|Hinton, Jr, Arthur|
|Cason Jr, John|
Submitted to: Journal of Food Protection
Publication Type: Peer Reviewed Journal
Publication Acceptance Date: 3/13/2008
Publication Date: 8/22/2008
Citation: Hinton Jr, A., Cason Jr, J.A. 2007. Bacterial flora of skin of processed broiler chickens after successive washings in mixtures of potassium hydroxide and lauric acid. Journal of Food Protection. 17:1707-1713.
Interpretive Summary: Experiments were performed to examine changes in the number of bacteria found on chicken skin after several washings in a soap-like solution (KOH-LA) that kills bacteria. Some bacteria on chicken skin can cause human foodborne diseases; therefore, treatments that reduce the number of bacteria on chicken products may decrease the number of foodborne diseases associated with the consumption of contaminated chicken. During these experiments, pieces of chicken skin were washed in water or KOH-LA for up to 5 times. After each wash, the number of bacteria remaining on skin was determined. Results indicated that large numbers of some types of bacteria could still be recovered from the skin after washing in fresh water for 5 times. However, repeatedly washing skin in KOH-LA removed several types of bacteria that were not removed by washing skin in water. KOH-LA acts like a soap that increases the cleansing ability of water and also kills the bacteria by making holes in the wall of these microorganisms. Bacteria that are firmly attached to the skin, such as staphylococci, are normally found on the skin of live, healthy chickens. Other bacteria, such as E. coli, are found mainly on the feathers and in the feces of healthy chickens and attach to the skin during processing. Although staphylococci were the most difficult type of bacteria to remove from skin, washing skin in KOH-LA decreased the number of both of these groups of bacteria on chicken skin. Findings of this study indicate that even though poultry skin may be contaminated by several types of bacteria, washing in solutions such as KOH-LA can reduce the number of these bacteria found on the skin of processed poultry.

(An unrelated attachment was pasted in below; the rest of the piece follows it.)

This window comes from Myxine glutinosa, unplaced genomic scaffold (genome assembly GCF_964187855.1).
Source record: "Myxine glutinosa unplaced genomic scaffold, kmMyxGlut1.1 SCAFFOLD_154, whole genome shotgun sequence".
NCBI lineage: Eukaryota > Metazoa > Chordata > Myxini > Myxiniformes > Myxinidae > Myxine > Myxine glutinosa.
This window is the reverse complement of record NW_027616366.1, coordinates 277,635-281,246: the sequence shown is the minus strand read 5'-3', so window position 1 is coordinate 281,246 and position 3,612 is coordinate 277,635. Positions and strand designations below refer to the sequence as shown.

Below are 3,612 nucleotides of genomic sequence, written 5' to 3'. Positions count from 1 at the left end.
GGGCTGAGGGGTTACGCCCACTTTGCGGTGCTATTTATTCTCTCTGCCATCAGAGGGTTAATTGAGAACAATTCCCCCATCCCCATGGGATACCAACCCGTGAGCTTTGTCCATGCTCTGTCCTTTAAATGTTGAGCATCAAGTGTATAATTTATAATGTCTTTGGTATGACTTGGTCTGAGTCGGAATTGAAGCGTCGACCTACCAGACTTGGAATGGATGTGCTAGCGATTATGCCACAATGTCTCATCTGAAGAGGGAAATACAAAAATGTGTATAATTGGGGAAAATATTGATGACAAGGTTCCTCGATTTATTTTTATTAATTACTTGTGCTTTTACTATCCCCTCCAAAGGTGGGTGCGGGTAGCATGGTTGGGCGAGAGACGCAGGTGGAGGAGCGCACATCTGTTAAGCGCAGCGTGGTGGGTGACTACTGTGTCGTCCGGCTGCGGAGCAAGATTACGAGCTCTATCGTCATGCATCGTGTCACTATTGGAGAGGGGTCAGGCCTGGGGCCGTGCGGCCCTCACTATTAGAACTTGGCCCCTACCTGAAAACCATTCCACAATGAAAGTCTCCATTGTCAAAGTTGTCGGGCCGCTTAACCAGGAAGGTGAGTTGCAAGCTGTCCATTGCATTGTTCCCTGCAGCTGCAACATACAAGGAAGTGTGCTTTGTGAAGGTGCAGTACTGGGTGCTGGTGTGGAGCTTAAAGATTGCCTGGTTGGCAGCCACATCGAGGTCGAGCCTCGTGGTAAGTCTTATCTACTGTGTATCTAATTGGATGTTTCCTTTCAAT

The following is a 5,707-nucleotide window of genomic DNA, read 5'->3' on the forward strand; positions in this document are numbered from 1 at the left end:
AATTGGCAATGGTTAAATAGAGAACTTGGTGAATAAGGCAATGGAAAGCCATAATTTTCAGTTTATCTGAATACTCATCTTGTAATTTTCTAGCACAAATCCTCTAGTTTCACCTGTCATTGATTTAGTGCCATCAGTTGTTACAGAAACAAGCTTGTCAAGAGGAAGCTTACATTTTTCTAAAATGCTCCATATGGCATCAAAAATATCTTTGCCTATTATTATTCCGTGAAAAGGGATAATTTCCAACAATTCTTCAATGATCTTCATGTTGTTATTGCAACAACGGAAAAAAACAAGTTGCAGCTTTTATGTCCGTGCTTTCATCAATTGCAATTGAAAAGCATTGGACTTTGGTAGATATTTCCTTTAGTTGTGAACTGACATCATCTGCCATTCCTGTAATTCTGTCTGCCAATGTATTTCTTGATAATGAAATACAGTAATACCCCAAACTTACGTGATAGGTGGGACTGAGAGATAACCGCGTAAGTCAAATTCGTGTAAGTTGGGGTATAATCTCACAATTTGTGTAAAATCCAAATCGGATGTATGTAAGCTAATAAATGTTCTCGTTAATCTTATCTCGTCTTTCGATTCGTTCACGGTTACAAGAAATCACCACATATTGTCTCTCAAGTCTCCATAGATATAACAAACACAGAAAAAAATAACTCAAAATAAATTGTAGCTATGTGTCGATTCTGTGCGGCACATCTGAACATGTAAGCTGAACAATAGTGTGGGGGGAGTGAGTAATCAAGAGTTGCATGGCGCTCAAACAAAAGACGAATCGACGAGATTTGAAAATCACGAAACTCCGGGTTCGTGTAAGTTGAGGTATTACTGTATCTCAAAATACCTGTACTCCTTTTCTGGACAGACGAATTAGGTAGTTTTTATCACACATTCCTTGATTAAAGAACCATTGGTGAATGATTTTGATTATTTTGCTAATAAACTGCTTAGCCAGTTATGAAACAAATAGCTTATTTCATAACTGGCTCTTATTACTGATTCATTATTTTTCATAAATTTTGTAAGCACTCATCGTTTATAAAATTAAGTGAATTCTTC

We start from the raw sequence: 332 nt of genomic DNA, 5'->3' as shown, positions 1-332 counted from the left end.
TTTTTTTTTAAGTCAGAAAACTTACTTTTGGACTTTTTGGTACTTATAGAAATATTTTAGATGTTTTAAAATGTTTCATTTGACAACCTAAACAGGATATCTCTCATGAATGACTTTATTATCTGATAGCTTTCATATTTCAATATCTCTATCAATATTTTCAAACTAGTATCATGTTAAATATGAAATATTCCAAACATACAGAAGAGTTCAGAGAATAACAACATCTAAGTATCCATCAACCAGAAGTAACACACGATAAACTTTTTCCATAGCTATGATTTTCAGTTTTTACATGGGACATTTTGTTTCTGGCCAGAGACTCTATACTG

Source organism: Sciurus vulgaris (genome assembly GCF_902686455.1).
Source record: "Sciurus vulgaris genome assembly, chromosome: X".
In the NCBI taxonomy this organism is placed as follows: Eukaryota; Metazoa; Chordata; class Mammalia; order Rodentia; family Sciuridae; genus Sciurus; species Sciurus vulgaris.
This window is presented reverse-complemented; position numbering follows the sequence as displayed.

Technical Abstract: Changes in the size of the populations of different groups of bacteria in the normal flora of the skin of processed broilers were examined after each of five consecutive washings with mixtures of potassium hydroxide (KOH) and lauric acid (LA). Skin from commercially processed broiler carcasses was used in the studies. Portions of skin were washed in distilled water (control) or in mixtures of 0.25% KOH-0.50% LA or 0.50% KOH-1.00% LA by using a Stomacher laboratory blender to agitate the skin in the solutions. After each wash, skin was transferred to fresh solutions and washing was repeated to provide samples washed 1 to 5 times in each solution. Bacteria in rinsates of the washed skin were enumerated on Plate Count (PC) Agar, Staphylococcus (STA) Agar, Levine Eosin Methylene Blue (EMB) Agar, Lactic Acid Bacteria (LAB) Agar, and Perfringens (PER) Agar with TSC supplement. Selected isolates recovered on each medium were identified. Results indicated that there was no significant difference in the number of bacteria recovered on PC, STA, or EMB agars from skin after repeated washing in water, but there were significant reductions in the number of bacteria recovered on LAB and PER agars. Repeated washing of skin in 0.25% KOH-0.50% LA or 0.50% KOH-1.00% LA generally produced significant reductions in the number of bacteria recovered on all media. Furthermore, no bacteria were recovered on PER agar from skin washed 5 times in 0.25% KOH-0.50%. Likewise, no bacteria were recovered on EMB or LAB agars from skin washed 3 or more times in 0.50% KOH-1.00% LA or on PER agar from skin washed 4 or 5 times in this solution. Staphylococcus spp. were identified as the skin isolates that were most resistant to the bactericidal activity of KOH-LA while species of Escherichia, Proteus, Clostridium, and Lactobacillus were more susceptible to the bactericide. Findings indicate that although bacteria may be continually shed from poultry skin after repeated washings, bactericidal surfactants can be used to remove and kill several types of bacteria found on the surface of the skin of processed broilers.